ChatGPT: here’s what you need to know about the OpenAI contract

ChatGPT: here’s what you need to know about the OpenAI contract

ChatGPT continues to be the driving force behind the trend of Generative Artificial Intelligence, the new technology for content creation based on prompts with increasingly efficient results. After an auspicious debut with 100 million users in the first month of availability, the system has gained traction in the content creation segment, and this could be one of the most problematic elements for users in the future. All because of not reading the terms of use in the agreement that each user signs.


A recent report by Lance Eliot for Forbes highlights some hidden details in the terms of use within the contract each user agrees to when signing up for OpenAI services. The author, a specialist in AI ethics and law, recommends that ChatGPT users take steps to minimize these risks, such as taking out liability insurance.

The article also proposes the need for greater transparency and accountability in the AI industry to protect both users and developers of technologies in this field.

ChatGPT and “indemnification” for harm to third parties.

Eliot highlights an important element in “third party damages” issues, in case the use of OpenAI software may affect a company from different perspectives: copyright, misuse of original assets, impersonation and others. On this point, the Forbes contributor attaches this section of the contract:

“Article 7. Indemnification; Disclaimer of Warranties; Limitations of Liability: (a) Indemnification. You will defend, indemnify and hold us, our affiliates and our staff harmless from and against any claims, losses and expenses (including attorneys’ fees) arising out of or related to your use of the Services, including your Content, products or services you develop or offer in connection with the Services, and your breach of these Terms or violation of applicable law.”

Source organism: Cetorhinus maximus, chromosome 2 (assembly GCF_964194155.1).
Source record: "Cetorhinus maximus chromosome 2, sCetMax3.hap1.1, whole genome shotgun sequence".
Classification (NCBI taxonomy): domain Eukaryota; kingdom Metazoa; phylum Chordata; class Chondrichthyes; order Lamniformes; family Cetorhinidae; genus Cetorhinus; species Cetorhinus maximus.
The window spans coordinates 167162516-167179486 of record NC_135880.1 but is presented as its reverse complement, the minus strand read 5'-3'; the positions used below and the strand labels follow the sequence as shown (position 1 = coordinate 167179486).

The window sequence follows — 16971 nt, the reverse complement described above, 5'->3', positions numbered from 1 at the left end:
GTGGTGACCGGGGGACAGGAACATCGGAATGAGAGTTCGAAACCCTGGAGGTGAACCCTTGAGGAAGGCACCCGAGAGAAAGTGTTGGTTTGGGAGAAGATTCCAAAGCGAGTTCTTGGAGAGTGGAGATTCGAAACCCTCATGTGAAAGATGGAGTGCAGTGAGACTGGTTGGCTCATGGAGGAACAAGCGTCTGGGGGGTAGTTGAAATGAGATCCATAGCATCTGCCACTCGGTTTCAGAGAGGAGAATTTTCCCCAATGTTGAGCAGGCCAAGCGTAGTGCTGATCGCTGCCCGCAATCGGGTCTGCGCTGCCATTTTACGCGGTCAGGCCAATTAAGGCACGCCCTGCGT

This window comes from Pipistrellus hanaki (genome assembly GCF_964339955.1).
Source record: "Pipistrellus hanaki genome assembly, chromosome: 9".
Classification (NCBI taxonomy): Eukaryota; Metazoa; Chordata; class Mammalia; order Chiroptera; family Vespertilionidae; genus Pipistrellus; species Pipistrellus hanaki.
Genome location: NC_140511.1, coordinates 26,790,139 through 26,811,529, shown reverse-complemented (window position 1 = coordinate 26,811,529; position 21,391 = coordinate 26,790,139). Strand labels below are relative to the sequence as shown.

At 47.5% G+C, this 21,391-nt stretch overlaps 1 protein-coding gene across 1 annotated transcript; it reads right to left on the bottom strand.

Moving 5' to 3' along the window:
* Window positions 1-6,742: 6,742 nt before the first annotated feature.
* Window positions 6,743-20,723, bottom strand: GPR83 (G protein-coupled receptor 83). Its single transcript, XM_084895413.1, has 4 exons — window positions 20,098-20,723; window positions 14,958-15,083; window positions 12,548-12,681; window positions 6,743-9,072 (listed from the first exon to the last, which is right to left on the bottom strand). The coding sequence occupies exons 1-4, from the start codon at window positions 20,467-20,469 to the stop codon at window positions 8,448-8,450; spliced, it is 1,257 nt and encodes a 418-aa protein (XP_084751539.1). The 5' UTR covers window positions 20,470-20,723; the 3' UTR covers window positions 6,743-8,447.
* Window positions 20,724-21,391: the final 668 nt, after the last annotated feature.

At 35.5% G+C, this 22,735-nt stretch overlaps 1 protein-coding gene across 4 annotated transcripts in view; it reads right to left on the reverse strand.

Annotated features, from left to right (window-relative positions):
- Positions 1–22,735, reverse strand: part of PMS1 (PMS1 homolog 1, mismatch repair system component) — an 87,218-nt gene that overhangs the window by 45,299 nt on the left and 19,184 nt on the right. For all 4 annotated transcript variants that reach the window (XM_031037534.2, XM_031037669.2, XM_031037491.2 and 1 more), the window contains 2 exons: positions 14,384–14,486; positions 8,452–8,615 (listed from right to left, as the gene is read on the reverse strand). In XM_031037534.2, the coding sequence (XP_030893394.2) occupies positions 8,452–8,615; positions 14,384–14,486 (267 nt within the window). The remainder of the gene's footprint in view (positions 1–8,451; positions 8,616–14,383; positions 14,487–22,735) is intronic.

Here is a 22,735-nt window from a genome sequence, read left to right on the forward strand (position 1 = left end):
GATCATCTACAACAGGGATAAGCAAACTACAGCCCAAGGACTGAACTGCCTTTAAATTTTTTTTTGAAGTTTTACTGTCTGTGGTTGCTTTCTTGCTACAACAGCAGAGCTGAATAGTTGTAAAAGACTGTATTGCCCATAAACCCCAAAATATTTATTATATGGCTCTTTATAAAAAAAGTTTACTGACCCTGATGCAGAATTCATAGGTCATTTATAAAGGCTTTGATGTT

In simple: if OpenAI is sued for misuse of its products by third parties, it is the user who should be legally responsible. This implies the coverage of representation expenses by the user for the benefit of OpenAI. Yes, you would have to pay for OpenAI’s defense in court and cover legal fees.

ChatGPT: you own what it tells you.

On specific intellectual property issues, the article refers to per-content agreements, and focuses on section 3 of the contract:

“Section 3. Content: (a) Your Content. You may provide information to the Service (‘Input’), and receive output generated and returned by the Service based on the Input (‘Output’). Input and Output are collectively referred to as ‘Content’. As between the parties and to the extent permitted by applicable law, you own all ‘Input’. Subject to your compliance with these Terms, OpenAI assigns to you all of its right, title and interest in and to the ‘Output’. This means that you may use the Content for any purpose, including commercial purposes such as sale or publication, if you comply with these Terms. OpenAI may use the Content to provide and maintain the Services, comply with applicable law and enforce our policies. You are responsible for the Content, including ensuring that it does not violate any applicable law or these Terms.”

In short, you own what ChatGPT “tells you,” although the company may use those “inputs” – your requests to the system – to maintain the service and defend itself against the law. However, it is up to the user to be vigilant that their content does not violate copyright.

This is not new

It is clear that all web services add protection clauses to avoid future complications. For Eliot, this is very common in the technology market: “This is, shall we say, commonplace. He probably did not realize it was so. Nor is it likely that he ever really found himself subject to the indemnity clause.”

What is interesting about this is that the rise of this technology could lead, in the not so distant future, to a number of cases associated with intellectual property defense or accusations of rights violations. Already now, several companies that develop image-generative AI have been criticized by artists who have detected part of their work in the service’s suggestions.

It is important to note that generative AI is a tool to optimize work, but that it draws on a variety of sources to generate that request. In some cases, the creation of content or programming code can take references in pre-existing works, and it is the responsibility of each user to investigate possible matches, especially in a field as prolific as audiovisual art.

Daniel Chapman